• Press Release
  • November 30, 2016
  • United Kingdom

'Hard’ Brexit to see British construction miss out on 215,000 workers, warns Arcadis

United Kingdom - British construction stands to lose out on almost 215,000 workers – the equivalent of the entire population of Luton – from house building and infrastructure in the event of a ‘hard’ Brexit, warns Arcadis. Even with a ‘soft’ Brexit, the industry stands to miss out on as many as 135,000 workers at a time when the nation’s skills gulf is becoming more acute.

British construction stands to lose out on almost 215,000 workers – the equivalent of the entire population of Luton – from house building and infrastructure in the event of a ‘hard’ Brexit, warns Arcadis. Even with a ‘soft’ Brexit, the industry stands to miss out on as many as 135,000 workers at a time when the nation’s skills gulf is becoming more acute.

Arcadis believes that a potential ‘hard’ Brexit scenario – for instance, extending the points-based system currently in place for non-EU migrants – could see the number of EU construction workers entering the UK fall at the rate of attrition. This would mean that those EU nationals leaving the industry cannot be replaced at the same rate by new EU workers. If this were to play out we estimate that 214,000 fewer people from the EU would enter the infrastructure and house building sectors between now and 2020*.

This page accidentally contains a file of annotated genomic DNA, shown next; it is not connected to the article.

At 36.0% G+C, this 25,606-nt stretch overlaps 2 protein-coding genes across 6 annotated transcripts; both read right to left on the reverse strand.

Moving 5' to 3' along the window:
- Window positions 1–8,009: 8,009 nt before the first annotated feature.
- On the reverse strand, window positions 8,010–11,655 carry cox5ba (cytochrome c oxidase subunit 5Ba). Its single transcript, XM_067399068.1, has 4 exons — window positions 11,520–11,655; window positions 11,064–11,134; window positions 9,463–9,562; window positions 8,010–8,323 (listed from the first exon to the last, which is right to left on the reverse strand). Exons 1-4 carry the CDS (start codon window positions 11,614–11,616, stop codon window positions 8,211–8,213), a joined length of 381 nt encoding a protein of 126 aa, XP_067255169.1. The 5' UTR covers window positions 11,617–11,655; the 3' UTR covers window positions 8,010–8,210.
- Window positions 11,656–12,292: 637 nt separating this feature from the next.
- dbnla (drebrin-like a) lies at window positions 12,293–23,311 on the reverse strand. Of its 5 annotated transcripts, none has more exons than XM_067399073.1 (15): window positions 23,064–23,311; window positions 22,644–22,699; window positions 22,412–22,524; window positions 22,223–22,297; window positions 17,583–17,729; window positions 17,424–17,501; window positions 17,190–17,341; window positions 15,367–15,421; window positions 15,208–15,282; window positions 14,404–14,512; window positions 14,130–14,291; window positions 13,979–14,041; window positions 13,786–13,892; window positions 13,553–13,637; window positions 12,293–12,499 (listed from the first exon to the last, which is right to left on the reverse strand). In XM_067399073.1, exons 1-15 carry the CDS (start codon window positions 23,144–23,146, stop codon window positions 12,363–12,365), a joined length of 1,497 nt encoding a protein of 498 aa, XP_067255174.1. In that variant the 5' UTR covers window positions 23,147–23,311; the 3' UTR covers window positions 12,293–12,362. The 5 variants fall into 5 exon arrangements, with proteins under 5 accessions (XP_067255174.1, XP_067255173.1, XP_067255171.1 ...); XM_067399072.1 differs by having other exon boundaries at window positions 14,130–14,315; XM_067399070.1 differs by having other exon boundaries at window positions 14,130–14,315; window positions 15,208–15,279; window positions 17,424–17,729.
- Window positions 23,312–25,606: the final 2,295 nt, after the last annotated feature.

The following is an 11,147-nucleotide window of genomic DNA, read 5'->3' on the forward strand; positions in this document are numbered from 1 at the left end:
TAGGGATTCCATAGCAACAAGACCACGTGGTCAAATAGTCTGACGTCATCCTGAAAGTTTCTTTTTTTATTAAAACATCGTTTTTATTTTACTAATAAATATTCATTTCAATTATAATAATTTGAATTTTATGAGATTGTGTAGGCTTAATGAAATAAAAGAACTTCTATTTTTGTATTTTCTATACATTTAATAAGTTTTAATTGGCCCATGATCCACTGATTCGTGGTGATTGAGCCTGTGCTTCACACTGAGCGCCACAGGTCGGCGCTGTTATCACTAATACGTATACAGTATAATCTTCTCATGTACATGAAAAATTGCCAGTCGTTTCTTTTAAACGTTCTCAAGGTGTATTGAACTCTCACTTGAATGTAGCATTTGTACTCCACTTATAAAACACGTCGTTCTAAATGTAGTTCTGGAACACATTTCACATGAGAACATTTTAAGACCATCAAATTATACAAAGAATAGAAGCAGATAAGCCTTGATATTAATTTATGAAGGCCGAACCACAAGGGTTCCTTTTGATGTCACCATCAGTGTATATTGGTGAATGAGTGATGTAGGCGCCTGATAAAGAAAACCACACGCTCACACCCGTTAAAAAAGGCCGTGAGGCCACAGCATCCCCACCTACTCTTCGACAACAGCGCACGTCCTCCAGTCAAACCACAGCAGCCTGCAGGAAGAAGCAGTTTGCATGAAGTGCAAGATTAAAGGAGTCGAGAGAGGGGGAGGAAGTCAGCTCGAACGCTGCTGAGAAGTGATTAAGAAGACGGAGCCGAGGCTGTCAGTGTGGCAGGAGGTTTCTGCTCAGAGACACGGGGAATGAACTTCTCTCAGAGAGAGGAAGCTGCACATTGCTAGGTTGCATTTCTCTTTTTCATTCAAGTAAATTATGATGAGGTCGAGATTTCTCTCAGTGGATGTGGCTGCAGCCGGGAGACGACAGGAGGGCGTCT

Meanwhile, even in the event of a ‘soft’ Brexit the construction workforce could again see a steady reduction in numbers. Arcadis has estimated a scenario whereby, for instance, rigid quotas are introduced or policies implemented on a sector-by-sector basis, allowing for a degree of EU migration into the sector. Under this scenario we estimate that approximately 135,000 fewer European nationals would relocate to British construction – a number equivalent to the population of Ipswich.

Unlike, for instance, the financial services industry, construction is heavily reliant on unskilled or semi-skilled workers. A points-based system could, therefore, prove problematic in terms of bringing in the required labour from overseas, potentially seeing costs rise and the homes and infrastructure projects currently on the table delayed or even cancelled. Furthermore, with construction such a margin-sensitive industry, controlling post-Brexit labour and resource costs will prove critical if we are to ensure housebuilding and infrastructure projects remain viable.

Regardless of the outcome of the eventual negotiations, restricting EU migration to the UK will add significantly to the administrative burden associated with satisfying visa requirements. This will both slow the recruitment process and increase costs for construction employers, potentially seeing further lags in building the homes and infrastructure the UK needs.

Given the extremely tight timescales in which the industry now needs to adapt, if British construction is to keep its head above water in the short- to medium-term it will need to rapidly modernise and accelerate use of technology and off-site manufacturing to plug the leak. Arcadis is currently looking into the impact of the skills gap on housebuilding and infrastructure in regions across the UK and will publish the findings early next year.